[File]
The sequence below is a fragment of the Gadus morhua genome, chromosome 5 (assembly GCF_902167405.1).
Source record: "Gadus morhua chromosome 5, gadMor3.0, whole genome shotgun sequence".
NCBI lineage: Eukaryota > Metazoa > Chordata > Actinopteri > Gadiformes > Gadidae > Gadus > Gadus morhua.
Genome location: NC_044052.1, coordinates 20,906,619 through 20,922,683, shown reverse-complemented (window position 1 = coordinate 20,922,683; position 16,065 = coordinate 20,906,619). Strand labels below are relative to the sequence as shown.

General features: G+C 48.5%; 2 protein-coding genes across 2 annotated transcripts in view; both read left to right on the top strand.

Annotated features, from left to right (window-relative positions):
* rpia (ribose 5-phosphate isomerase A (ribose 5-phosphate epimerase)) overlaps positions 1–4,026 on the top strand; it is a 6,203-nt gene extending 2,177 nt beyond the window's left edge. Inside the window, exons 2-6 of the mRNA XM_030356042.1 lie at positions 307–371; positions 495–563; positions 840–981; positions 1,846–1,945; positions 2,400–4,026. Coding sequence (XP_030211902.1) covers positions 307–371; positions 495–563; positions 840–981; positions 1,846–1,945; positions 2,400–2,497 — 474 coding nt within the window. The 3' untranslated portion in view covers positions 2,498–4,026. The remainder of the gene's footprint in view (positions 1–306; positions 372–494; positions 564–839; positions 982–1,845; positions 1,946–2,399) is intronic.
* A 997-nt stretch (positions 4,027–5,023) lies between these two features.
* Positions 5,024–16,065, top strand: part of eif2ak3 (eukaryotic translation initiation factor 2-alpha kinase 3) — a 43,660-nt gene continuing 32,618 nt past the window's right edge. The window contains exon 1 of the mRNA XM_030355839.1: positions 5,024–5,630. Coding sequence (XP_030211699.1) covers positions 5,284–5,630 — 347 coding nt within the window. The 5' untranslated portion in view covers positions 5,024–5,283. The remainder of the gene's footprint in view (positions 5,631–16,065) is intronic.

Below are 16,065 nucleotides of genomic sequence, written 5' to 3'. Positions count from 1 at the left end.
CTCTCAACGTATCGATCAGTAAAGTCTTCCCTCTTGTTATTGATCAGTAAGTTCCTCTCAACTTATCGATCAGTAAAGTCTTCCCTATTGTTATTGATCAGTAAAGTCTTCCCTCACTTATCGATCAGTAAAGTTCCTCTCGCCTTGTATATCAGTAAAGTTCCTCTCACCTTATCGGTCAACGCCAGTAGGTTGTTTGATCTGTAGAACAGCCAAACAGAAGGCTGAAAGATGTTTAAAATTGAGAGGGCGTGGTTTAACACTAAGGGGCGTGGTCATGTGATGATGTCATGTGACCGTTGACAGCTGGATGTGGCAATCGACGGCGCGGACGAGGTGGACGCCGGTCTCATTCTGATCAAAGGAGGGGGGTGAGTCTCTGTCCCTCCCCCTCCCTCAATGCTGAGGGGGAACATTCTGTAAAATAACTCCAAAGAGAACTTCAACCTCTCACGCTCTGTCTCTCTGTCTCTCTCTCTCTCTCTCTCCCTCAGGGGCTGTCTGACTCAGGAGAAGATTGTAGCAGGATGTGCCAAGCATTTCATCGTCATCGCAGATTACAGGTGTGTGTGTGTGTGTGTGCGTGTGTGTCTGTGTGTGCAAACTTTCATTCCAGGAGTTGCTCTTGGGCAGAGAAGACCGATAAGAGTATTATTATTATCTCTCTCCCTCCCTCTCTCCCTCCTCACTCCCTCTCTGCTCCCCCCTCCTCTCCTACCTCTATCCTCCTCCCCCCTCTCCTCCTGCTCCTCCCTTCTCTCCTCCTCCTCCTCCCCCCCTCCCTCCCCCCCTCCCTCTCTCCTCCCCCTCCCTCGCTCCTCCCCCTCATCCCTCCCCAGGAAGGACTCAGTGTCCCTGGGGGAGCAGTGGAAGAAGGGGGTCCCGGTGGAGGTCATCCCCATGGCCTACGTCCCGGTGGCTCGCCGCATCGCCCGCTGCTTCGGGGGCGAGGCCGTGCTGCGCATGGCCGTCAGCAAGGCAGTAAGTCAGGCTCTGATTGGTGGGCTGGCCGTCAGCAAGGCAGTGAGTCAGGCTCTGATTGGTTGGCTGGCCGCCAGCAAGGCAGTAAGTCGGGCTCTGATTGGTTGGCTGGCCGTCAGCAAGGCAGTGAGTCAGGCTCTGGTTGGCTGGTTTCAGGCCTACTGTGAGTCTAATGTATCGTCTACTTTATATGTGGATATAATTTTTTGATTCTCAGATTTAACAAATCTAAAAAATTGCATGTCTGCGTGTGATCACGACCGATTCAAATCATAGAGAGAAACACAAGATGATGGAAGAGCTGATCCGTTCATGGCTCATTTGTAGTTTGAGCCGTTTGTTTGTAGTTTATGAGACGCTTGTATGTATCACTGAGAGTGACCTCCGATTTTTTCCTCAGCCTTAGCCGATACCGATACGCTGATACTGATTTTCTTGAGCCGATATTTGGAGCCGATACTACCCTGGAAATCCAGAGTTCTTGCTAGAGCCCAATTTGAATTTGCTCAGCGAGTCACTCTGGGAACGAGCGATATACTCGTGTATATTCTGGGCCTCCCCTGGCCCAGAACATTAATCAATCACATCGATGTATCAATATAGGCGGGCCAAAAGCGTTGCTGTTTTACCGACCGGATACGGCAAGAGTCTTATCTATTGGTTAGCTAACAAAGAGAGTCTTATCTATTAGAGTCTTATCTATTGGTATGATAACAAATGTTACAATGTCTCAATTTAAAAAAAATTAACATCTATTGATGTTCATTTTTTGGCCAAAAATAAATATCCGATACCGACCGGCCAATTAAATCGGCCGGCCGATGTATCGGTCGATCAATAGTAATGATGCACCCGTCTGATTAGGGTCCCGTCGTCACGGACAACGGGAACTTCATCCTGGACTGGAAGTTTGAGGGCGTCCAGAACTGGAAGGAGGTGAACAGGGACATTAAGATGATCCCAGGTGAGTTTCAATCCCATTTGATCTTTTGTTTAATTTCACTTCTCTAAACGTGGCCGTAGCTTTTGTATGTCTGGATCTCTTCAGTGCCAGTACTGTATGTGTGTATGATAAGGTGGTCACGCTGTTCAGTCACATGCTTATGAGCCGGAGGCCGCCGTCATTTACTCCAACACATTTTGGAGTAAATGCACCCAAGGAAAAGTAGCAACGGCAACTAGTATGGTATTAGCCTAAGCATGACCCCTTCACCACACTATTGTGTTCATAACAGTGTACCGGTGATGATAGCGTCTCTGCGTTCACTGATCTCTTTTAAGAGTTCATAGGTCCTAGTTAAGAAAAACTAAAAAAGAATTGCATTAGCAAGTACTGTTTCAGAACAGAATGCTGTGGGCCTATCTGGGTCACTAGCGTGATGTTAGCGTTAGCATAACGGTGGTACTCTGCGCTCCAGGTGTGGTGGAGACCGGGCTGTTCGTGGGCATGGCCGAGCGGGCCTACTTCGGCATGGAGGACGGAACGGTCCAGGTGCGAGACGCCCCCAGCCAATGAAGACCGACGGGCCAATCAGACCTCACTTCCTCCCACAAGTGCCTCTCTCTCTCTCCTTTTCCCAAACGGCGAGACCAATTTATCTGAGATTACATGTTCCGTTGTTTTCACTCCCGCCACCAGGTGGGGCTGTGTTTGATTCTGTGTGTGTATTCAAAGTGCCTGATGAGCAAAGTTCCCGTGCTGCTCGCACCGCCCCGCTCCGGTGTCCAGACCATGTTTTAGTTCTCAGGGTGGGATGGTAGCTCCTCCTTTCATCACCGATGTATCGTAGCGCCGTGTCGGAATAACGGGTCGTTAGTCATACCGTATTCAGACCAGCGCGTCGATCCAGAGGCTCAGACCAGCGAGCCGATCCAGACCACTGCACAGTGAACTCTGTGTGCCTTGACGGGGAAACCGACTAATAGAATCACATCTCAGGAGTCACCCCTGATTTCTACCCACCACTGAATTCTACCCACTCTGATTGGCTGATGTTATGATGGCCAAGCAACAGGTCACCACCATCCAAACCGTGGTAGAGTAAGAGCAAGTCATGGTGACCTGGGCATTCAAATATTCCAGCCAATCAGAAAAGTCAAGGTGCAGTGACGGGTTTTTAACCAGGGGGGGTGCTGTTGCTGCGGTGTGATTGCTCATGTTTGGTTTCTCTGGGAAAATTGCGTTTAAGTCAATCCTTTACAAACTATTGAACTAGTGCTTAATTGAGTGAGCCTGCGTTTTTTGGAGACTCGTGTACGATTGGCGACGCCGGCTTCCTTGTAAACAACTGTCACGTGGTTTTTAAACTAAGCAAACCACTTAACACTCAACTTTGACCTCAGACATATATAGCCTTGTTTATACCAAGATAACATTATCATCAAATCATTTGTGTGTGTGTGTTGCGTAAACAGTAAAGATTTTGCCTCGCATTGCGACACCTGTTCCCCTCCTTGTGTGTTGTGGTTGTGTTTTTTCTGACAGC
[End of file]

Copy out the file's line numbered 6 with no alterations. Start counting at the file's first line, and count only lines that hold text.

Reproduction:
Annotated features, from left to right (window-relative positions):